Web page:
I found downtown to be an uninteresting, almost antiseptic place. My most vivid memory is of walking down a deserted street from my hotel, looking for a place to get something to eat. It was after 10:00 p.m. and the restaurant in my hotel was closed – as was everything else in the neighborhood. I know most of the action in L.A. takes place on the West Side of town and among the numerous outlying communities, but I was more than a little disappointed at the options available to me at that time, in that place.

During my quest for food, I crossed the street diagonally at a broad intersection. There were no cars to be seen approaching from any direction, but as soon as my feet hit the opposite sidewalk, the brief whoop of a siren caught my attention. I turned to find two motorcycle cops pulling up to the curb beside me, but I kept walking. Even though I was the only other person in view, I couldn’t imagine what I might have done to raise suspicion. Nevertheless, one of the officers barked at me to stop and hand over my identification. I politely complied, and as I pushed my driver’s license at him he laughed.

“East Coast,” he chuckled with a hint of derision. “That explains it.”

I was confused, and asked why I was being stopped. The officer told me I was jay walking, and that while I might get away with it in Boston, it was a no-no in Los Angeles. Pointing, he told me that there was a Mexican neighborhood in that direction, and another down the street in the opposite direction and that “they race down this street to get from one to the other and will run you down.”

Nice to see the city’s sensitivity training paying off, I thought to myself.

I never had much of a desire to visit LA, but that encounter sealed it for me. Any chance the city had of capturing my fancy through the creative lens of Hollywood was forever lost that week. I don’t hate the place, but I there’s nothing attractive to me there. It’s a city that exists in television and movies.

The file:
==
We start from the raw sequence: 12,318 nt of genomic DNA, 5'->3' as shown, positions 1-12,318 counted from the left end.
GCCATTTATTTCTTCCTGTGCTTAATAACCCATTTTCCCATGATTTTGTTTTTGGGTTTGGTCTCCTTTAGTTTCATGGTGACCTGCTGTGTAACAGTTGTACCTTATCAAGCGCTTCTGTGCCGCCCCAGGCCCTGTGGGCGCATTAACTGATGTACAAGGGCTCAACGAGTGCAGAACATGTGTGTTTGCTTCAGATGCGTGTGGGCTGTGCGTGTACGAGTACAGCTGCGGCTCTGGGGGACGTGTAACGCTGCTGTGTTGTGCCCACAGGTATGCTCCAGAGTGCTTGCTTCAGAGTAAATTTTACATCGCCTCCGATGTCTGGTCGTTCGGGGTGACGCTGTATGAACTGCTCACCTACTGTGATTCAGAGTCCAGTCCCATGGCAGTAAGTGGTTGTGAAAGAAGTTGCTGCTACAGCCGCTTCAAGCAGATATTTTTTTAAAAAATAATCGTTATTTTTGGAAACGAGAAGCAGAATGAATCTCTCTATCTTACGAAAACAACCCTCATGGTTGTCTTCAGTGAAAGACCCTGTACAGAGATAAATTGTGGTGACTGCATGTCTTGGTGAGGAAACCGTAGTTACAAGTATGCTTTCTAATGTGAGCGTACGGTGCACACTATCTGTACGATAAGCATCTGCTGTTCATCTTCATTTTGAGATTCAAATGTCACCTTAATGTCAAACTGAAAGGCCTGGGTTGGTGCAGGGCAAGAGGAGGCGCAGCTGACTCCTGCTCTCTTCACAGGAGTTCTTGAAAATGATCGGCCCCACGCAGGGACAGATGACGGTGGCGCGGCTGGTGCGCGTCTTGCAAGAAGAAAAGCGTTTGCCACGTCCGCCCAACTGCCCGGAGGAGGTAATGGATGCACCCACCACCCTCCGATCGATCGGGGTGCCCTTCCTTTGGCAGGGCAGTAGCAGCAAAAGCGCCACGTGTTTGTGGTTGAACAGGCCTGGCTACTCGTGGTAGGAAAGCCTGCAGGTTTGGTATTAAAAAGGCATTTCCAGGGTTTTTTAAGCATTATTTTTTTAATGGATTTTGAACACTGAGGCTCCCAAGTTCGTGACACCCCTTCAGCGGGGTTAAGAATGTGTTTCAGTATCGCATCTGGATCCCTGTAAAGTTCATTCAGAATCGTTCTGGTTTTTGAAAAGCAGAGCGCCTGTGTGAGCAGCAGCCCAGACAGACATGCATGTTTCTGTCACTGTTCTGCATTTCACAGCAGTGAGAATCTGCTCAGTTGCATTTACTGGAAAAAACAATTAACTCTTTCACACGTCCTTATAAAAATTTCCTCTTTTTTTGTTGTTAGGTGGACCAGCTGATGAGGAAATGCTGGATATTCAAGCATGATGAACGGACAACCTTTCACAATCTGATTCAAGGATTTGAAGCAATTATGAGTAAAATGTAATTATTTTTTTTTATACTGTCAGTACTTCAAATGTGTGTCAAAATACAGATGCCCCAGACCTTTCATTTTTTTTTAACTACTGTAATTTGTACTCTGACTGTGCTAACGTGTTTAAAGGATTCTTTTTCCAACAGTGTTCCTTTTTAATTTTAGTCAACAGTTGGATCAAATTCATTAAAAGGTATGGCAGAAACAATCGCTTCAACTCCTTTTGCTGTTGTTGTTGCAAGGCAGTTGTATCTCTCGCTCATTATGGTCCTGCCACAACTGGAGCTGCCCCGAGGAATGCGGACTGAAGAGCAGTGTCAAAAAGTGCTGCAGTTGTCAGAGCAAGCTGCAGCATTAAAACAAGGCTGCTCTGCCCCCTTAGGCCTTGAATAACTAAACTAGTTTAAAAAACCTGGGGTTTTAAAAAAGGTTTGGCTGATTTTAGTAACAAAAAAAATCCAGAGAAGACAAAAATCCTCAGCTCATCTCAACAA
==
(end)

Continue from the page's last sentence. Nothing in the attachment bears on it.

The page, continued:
With such a negative bias, perhaps it’s unfair of me to offer a review of Dead Boys, a new book by Richard Lange, a collection of twelve short stories that take place within and near to Los Angeles. Much like my personal encounter with the City of Angels, I found Lange’s book to be unsatisfying.

Dead Boys

The characters in Dead Boys fail again and again to matter to me. There’s the down on his luck coffee shop denizen whose encounter with the daughter of a recently deceased compatriot seems to want to offer some hope for redemption, but ultimately falls flat from a lack of emotion; or the drama-free tale of a house painter turned bank robber who steals in order to raise the funds to move his family to better neighborhood, but I end up not caring if he buys his dream house in the hills, gets busted by the police, or gunned down by a partner in an act of betrayal because the character is neither evil nor good. He just is, as are most of the characters in Lange’s stories.

I wondered while reading Dead Boys if the dozen urban tales weren’t meant to be an allegory for Los Angeles itself, an artifice of sound and motion, but ultimately amoral and without substance. Los Angeles is supposed to be one of America’s great cities, but how great can it really be if its main product is empty fiction as flat as your new high-definition television or the screen at the local multiplex? How seriously can I take a city whose police, in the aftermath of three turbulent years, occupy their time with jay walkers. If the world’s view of America comes through Los Angeles, how can that possibly be good for our image abroad?

I will give Lange this much: the dialog he crafts for his characters is believable. You can imagine that the men and women who populate his stories are real, that they might be sitting beside you in the diner while you read the morning paper, or in line behind you at the grocery store. I only wish he could have given me an equally compelling reason to believe in his characters, to find myself invested in the denouement, to have a reason to turn each page and learn what comes next.

There is no reason. Then again, maybe that’s Lange’s ultimate point.

Posted by Mike Spinney at 12:30 PM | Permalink